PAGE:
Dead Sara alive and well in musicWritten by Mike Bauman | | firstname.lastname@example.org
To get an idea of what to expect from a Dead Sara show, just take a gander at the band’s Facebook page.
Scroll down, and you’ll see an action shot from a recent gig in Los Angeles where singer Emily Armstrong is a good 12 feet in the air above the stage. No, she can’t fly, and she wasn’t caught frozen in midair pre-crowd surf; she was just singing.
“It’s definitely an outlet,” Armstrong said of playing live. “We just love to play f—–g loud, dirty rock ’n’ roll. I think we all essentially love to do that, amongst other things. But, like, right now, that’s the feeling I get from everything. We just love to play loud rock ’n’ roll. It’s absolutely fun. It’s stress-relieving for us.”
The energetic spirit on display in that picture is just another day at the office for Armstrong and Dead Sara, one that will be on display in Toledo on May 3 when the band performs at Frankie’s.
Rounded out by Siouxsie Medley (guitar), Chris Null (bass) and Sean Friday (drums), Dead Sara has generated lots of buzz over the past year through touring with the likes of Bush and Chevelle and is continuing to gain steam after releasing its self-titled, full-length debut on April 10.
“It’s funny because it’s a lot of work, but at the same time it’s very relieving, if that makes any sense,” Armstrong said. “It’s like, ‘OK, cool.’ We got, like, this push, this help—like finally, moving, you know? We’re not stuck at the wall trying to push the wall down, you know?
“And that’s like a whole different type of work in itself, getting that wall to come down to be able to just move and work as a band.”
Approximately four years ago, behind the wall is exactly where Dead Sara was musically.
“We hadn’t played that many shows,” said Armstrong, who started Dead Sara with Medley. “We had been on one 10-day tour with a friend’s band of ours, and we had so much tension with labels wanting us to get into [the studio] with writers, with producers. So it’s stuff that it just seemed not right to me. I was like, ‘This is not what I wanted to do.’ I wanted to play music.”
Armstrong met Medley in her teens through a mutual friend, and for nearly eight years the duo has been jamming. After going through several lineup changes, struggling with the music industry and releasing EP “The Airport Sessions” in 2008, Dead Sara gained solid footing with the additions of Null and Friday.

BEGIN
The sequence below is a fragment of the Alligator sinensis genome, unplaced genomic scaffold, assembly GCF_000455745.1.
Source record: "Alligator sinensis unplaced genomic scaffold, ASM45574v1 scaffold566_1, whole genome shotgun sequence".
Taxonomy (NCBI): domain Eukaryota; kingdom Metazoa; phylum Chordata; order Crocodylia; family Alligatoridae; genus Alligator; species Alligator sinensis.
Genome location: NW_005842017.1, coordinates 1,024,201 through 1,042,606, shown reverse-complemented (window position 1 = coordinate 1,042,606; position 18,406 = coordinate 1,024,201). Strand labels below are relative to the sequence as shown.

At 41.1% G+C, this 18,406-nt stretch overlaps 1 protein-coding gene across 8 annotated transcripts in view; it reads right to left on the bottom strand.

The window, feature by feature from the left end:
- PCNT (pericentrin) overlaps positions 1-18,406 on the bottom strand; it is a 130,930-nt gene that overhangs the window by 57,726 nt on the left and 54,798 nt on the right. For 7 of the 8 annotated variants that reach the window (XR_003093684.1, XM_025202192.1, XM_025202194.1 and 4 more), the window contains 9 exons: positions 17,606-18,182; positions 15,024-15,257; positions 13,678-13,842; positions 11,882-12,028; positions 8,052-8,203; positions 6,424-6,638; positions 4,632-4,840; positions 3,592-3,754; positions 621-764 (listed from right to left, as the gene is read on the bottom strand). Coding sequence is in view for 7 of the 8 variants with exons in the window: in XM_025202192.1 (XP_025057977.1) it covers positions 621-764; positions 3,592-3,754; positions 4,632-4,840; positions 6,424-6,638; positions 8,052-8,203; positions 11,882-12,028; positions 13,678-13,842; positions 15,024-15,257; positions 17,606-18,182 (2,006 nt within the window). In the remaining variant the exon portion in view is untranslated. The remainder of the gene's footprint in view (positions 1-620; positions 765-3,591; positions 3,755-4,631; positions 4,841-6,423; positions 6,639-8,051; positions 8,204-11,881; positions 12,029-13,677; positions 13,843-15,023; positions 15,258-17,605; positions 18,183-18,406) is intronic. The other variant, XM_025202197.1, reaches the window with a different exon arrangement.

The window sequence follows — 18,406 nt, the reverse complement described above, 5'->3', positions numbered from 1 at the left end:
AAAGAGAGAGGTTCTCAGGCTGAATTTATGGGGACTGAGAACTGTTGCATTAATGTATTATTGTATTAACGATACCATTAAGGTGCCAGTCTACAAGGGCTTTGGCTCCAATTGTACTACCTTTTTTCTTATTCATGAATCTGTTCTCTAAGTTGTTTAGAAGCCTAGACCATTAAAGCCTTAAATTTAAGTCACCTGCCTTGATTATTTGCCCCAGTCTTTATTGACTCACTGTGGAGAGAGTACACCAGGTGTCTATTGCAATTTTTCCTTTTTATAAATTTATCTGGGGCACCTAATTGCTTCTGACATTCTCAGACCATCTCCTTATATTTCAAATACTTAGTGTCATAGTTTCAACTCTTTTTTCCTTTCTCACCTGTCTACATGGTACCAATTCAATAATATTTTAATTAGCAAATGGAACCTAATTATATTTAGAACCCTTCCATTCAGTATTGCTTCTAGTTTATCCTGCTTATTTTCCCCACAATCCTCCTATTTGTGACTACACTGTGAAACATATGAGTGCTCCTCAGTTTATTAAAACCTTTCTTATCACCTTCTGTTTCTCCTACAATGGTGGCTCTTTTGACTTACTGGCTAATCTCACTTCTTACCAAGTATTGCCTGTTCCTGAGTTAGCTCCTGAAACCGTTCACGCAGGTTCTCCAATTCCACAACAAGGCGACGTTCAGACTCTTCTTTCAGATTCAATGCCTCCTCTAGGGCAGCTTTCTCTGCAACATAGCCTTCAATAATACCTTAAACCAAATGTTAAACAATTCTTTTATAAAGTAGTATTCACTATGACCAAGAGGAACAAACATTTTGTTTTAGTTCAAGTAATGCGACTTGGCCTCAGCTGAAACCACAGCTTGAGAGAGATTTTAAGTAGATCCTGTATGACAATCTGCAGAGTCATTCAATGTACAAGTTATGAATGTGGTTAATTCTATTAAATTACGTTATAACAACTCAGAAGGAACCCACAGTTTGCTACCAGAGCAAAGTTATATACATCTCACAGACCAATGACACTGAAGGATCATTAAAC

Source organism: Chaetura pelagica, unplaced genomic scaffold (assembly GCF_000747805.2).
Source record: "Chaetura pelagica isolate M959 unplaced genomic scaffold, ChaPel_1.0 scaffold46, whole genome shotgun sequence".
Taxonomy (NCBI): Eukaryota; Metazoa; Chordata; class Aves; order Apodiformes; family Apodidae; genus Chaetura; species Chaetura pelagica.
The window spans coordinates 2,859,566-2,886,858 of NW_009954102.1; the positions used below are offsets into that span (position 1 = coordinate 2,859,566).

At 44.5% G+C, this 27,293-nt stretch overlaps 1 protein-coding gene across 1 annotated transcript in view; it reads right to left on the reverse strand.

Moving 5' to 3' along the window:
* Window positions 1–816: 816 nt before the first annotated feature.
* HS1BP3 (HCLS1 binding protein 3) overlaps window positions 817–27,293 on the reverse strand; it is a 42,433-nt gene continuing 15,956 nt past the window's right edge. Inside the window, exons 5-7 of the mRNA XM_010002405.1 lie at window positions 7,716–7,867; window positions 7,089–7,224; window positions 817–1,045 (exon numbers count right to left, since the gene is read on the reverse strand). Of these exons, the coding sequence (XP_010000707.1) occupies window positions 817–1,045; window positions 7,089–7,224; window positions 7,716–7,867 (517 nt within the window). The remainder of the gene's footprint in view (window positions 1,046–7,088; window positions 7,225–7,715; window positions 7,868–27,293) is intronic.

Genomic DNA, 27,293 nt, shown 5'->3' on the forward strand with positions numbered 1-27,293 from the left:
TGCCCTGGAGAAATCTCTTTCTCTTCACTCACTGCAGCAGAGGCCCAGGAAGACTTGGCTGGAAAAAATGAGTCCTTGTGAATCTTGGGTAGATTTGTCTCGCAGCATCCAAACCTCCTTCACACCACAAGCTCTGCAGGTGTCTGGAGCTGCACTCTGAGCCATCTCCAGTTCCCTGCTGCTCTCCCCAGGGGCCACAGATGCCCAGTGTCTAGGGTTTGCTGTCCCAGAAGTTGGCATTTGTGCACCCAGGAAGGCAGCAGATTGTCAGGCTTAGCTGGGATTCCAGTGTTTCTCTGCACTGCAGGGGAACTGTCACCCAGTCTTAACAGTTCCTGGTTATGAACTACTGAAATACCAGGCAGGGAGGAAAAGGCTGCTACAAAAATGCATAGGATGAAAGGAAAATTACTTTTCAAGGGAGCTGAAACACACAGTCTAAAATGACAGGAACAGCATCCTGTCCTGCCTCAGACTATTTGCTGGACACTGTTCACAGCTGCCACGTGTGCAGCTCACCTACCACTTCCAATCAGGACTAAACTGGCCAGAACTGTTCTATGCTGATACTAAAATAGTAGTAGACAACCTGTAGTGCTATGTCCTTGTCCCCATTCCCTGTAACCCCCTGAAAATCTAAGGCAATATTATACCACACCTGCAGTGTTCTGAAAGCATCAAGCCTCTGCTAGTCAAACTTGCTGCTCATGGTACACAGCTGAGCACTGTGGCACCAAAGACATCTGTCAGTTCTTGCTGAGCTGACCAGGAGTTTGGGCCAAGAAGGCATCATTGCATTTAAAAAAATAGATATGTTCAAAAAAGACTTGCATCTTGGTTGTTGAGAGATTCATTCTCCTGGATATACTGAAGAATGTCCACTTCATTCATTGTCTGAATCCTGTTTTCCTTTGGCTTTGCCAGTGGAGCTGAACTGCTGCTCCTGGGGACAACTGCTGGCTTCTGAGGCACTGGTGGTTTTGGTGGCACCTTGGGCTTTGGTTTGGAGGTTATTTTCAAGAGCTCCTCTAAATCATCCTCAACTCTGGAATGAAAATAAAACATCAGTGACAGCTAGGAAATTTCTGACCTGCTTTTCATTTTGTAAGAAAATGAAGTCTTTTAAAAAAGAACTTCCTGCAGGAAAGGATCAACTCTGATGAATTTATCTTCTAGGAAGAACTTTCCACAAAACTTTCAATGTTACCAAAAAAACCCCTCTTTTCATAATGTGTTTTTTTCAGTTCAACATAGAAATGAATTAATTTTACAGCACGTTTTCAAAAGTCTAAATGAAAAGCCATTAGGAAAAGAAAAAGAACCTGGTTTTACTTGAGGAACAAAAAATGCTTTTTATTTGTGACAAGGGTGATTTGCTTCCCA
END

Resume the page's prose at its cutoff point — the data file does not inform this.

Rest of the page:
Together they recorded the band’s debut at the famed Sonic Ranch in Tornillo, Texas, in 2010 with producer Noah Shain (Atreyu, As Tall As Lions), who had produced friends of Dead Sara and seen the group’s growth over the years.
“We were just kind of like, ‘Yeah. Why not? You’ve seen our whole evolution and you understand it,’ ” Armstrong said of working with Shain. “He just understood where we wanted to go with it.”
The result in Dead Sara’s debut full-length is an 11-song effort that displays both the raw energy and melodic sensibility of the band, a dichotomy that’s evident with hit singles like “Weatherman” and “Sorry for It All.” The album, which was released on Dead Sara’s own Pocket Kid Records label through Fontana/Universal, peaked at No. 16 on the Billboard Heatseekers Albums chart.
Ironically, Armstrong—whose voice has garnered praise from Jefferson Airplane’s Grace Slick and caught the attention of Courtney Love—never planned on being a singer.
“I just wanted to be the guitar player and backup singer; that was it,” said Armstrong, who’s been hooked on music since first picking up a guitar at 11 and hasn’t stopped since getting a guitar on her 12th birthday. “It wasn’t until I had so many singers in the band and it was just like, it wasn’t quite what I was looking for. It just dawned on me one day that, ‘You know what? They can’t sing what I hear and it’s not there,’ so I had to literally train myself to be able to play or sing the way I hear it.”
With an upcoming tour with the Used prior to being a featured artist on this year’s Vans Warped Tour, Dead Sara is soaking in the moment after years of uncertainty in the music industry.
“I just want to convey raw emotion,” Armstrong said of Dead Sara. “I want somebody to feel what it is that I could possibly communicate as a singer and a musician.”
Dead Sara will perform on May 3 at Frankie’s, 308 Main St. Presented by Verso Group and 100.7 The Zone, tickets are available for $1.07 in advance and will be $5 at the door the night of the show. Doors open at 8 p.m. and all ages are welcome. For more information, call (419) 693-5300 or visit frankiesinnercity.com.